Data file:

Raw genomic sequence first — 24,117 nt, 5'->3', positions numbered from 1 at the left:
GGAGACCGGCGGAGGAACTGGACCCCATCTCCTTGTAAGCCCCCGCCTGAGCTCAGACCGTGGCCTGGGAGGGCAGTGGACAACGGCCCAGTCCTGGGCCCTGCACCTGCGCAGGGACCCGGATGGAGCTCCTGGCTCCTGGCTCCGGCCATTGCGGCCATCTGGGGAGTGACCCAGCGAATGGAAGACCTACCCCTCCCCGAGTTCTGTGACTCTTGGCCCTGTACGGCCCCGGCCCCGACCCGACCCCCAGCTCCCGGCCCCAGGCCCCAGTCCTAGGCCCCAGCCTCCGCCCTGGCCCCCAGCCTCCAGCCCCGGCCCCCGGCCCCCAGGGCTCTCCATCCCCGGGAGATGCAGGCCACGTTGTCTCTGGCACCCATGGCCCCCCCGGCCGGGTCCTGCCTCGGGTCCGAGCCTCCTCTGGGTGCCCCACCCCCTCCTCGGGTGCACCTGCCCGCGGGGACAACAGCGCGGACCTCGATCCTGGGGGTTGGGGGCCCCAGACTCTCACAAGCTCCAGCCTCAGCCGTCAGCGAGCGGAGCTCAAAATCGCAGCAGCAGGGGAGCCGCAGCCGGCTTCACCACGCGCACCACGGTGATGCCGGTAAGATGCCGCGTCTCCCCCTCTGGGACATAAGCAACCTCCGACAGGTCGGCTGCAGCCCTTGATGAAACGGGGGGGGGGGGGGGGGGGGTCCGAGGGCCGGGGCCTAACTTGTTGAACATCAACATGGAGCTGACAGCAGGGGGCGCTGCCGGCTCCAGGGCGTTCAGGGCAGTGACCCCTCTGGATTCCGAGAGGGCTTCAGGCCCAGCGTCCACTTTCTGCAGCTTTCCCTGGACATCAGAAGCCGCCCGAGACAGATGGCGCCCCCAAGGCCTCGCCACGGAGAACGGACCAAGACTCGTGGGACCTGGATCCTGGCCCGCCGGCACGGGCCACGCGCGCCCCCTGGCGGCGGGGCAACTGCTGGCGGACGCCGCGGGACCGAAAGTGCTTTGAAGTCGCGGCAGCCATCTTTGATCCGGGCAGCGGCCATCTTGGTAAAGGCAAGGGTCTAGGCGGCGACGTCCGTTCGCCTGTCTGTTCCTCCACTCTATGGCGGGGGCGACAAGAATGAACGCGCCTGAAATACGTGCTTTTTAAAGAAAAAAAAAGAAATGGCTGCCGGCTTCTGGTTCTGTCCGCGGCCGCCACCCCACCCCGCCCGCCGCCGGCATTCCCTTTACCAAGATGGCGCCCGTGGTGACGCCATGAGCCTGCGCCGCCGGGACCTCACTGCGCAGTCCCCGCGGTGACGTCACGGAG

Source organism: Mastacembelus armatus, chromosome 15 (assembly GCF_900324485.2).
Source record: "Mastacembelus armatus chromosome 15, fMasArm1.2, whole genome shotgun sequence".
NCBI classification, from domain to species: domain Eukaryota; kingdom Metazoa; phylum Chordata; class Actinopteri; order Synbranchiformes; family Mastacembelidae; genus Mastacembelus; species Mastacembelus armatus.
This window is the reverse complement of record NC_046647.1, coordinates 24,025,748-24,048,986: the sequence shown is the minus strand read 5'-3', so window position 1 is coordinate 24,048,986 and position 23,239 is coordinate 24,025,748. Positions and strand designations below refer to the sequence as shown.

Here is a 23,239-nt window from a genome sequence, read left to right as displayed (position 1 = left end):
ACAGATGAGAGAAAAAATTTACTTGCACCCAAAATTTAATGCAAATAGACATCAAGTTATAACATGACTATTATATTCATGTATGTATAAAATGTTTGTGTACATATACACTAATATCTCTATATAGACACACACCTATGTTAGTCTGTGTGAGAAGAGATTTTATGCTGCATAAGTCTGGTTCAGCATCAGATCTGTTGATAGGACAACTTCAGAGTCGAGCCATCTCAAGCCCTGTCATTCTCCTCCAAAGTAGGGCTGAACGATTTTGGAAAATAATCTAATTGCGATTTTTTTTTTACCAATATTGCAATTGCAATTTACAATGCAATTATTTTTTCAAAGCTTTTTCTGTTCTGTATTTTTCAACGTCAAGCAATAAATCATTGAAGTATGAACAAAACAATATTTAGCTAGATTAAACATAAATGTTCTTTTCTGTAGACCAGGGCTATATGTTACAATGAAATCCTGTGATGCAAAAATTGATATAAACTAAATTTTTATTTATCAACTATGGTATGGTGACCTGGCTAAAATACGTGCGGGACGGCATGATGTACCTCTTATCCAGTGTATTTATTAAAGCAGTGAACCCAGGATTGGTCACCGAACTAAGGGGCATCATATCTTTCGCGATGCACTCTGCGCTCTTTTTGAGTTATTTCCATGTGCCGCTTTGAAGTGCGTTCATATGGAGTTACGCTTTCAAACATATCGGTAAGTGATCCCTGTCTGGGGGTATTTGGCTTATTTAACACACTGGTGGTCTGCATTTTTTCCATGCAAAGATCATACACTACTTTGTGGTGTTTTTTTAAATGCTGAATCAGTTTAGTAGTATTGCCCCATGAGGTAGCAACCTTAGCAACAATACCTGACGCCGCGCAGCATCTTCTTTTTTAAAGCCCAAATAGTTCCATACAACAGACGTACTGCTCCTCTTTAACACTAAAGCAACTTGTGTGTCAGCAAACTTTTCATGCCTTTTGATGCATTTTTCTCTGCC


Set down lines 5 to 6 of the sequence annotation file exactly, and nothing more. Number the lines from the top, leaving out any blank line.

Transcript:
NCBI classification, from domain to species: domain Eukaryota; kingdom Metazoa; phylum Chordata; class Actinopteri; order Synbranchiformes; family Mastacembelidae; genus Mastacembelus; species Mastacembelus armatus.
This window is the reverse complement of record NC_046647.1, coordinates 24,025,748-24,048,986: the sequence shown is the minus strand read 5'-3', so window position 1 is coordinate 24,048,986 and position 23,239 is coordinate 24,025,748. Positions and strand designations below refer to the sequence as shown.